Per All Access and the FCC database, Cumulus has sold KRUZ-AM to the Pentecostal Church of God for $55,000, so it looks like Salt Lake will be getting another religious station on the AM band in the near future. No word on what the new owners will do for a transmitting site, since the old tower collapsed in March of 2015:
I think everyone knew the station was for sale, though that price seems pretty low. I'm not surprised that Cumulus keeps the KRUZ callsign. That's pretty valuable and not really relevant to a church station.
Given the lack of viable choices for a graveyard AM station this seems like as good a choice as any. The graveyard nature of it shouldn't be too bad for this church. I have no knowledge of them but does anyone know if they really have much influence outside of their local area?
Taking into account that KOGN (also a 1 KW graveyard station) sold for only $25,000 in 2013, $55,000 seems about right for KRUZ. Although it was later discovered that the KOGN transmitter had suffered lightning damage which had to be repaired before the station could go back on the air, Cumulus isn't exactly giving away the license considering that the new owners will have to purchase a transmitter and some type of antenna system at minimum. At least KOGN came complete with a studio building and tower.
A Google search turned up the following web site for the Pentecostal Church of God in Salt Lake. They are apparently affiliated with Radio Vision Celestial Internacional, or VCI for short. I'm guessing that's going to be the format for 1230 AM. Realistically, it's got to be hard for any church but the LDS Church to have much influence in Utah, although KANN and KUTR seem to do OK.
The KRUZ call is now deleted from the FCC database, and the new call sign for the station on 1230 is KRRF. An application has also been filed with the FCC to relocate the transmitter and antenna site for KRRF in a church building at 6180 S 4590 W in Kearns, the location of the Pentecostal Church of God. You can read all the technical details by clicking on the link below:
Actually the KRUZ callsign went to a Cumulus station near Oxnard CA. Makes sense. That callsign is too valuable to just give up. That's how it ended up on 1230 in the first place. The KRRF callsign that's now on 1230 is what used to be in Cali, so that may not be the final callsign when it hits air.
The application you pointed to is much more interesting. They want to put a whip antenna on the roof? 1230 had enough trouble getting out (especially at night) when it had a real antenna with a ground system. I have the feeling this configuration isn't going to get out for squat. Then again, maybe they don't care and only want to reach a very localized audience. It'll work, but probably not very well.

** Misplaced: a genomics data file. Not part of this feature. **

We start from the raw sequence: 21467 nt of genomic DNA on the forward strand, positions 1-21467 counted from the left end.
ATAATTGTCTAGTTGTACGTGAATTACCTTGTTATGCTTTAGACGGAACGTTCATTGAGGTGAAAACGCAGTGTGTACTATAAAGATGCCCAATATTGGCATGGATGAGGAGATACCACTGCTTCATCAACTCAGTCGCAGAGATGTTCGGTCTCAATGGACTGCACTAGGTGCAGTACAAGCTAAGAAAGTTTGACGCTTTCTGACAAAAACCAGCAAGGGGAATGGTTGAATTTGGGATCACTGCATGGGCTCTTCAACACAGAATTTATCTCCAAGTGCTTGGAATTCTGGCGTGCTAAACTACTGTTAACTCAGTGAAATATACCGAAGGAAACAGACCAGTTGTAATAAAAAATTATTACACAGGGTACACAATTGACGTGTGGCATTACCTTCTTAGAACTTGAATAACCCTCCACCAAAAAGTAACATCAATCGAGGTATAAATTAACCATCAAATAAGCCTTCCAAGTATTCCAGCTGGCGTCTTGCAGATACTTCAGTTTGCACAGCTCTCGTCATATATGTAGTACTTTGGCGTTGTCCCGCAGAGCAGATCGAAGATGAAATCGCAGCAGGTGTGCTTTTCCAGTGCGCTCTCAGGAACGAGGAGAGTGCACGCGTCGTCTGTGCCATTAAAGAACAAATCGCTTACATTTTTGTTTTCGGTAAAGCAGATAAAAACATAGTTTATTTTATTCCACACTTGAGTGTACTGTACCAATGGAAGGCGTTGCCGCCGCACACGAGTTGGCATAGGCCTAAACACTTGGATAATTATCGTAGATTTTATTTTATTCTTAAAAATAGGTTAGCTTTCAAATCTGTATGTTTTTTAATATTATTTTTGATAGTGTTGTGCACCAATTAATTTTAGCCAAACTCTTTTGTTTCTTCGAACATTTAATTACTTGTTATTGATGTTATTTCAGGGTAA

It should also be noted that the coordinates given actually put the antenna in some guy's yard, not the church. But who's counting?
Last Edit: Feb 22, 2017 6:22:43 GMT -6 by CAwasinNJ
The FCC must have updated the listing for KRUZ after I did my research yesterday morning. When I tried searching for KRUZ around 10 AM, the server responded with a "0 records retrieved" message, so I assumed the call had been deleted. I had to search by frequency and state to access the information on 1230. I think the FCC database was still a little flaky Tuesday morning because of being offline for the President's Day weekend.
I've got a feeling that the antenna setup on the roof of the church might be just a temporary setup until the new owner can find a more suitable location for the antenna and transmitter. If a media conglomerate like Cumulus couldn't find a new location for an antenna almost two years after the old tower collapsed, a church is probably going to have a harder time locating a suitable plot of land. With the ridiculous amount of land being used for new housing developments in Utah and some people's fear of RF exposure from radio towers, high voltage power lines and the like, I think it's becoming increasingly harder to find good locations for transmitting facilities. On the other hand, Cumulus may not have really tried to find a new location for a tower because they were planning on selling the license all along, and the Pentecostal Church of God is probably cash poor after spending $55 K for the license plus a transmitter and antenna. I don't think the deal with Cumulus included a transmitter, did it? In any event, the church may just be looking to get the word out to their congregation and a little beyond, in which case 1 KW and an antenna 75 feet above ground should do the trick. On a good day I can hear KRUZ with their flea power 20 watt transmitter and wire antenna in Ogden on the radio in my 2012 Toyota, but just barely.
Unless you know of a search I don't, the FCC's searches are individual by band. The new home for KRUZ is an FM station so an AM search would come up with 0 records. (I get the same results now.)
I'm absolutely sure that Cumulus was just avoiding having to make the investment in a station they didn't care about anyway. I'm not an engineer but I would be shocked if they couldn't have engineered a diplex at KFNZ or KKAT that would cover Murray. They just didn't want to. We'll have to wait and see how well the roof antenna works and then speculate on the future. Who knows, maybe they'll still end up diplexing off a Cumulus station in an amendment to the original deal.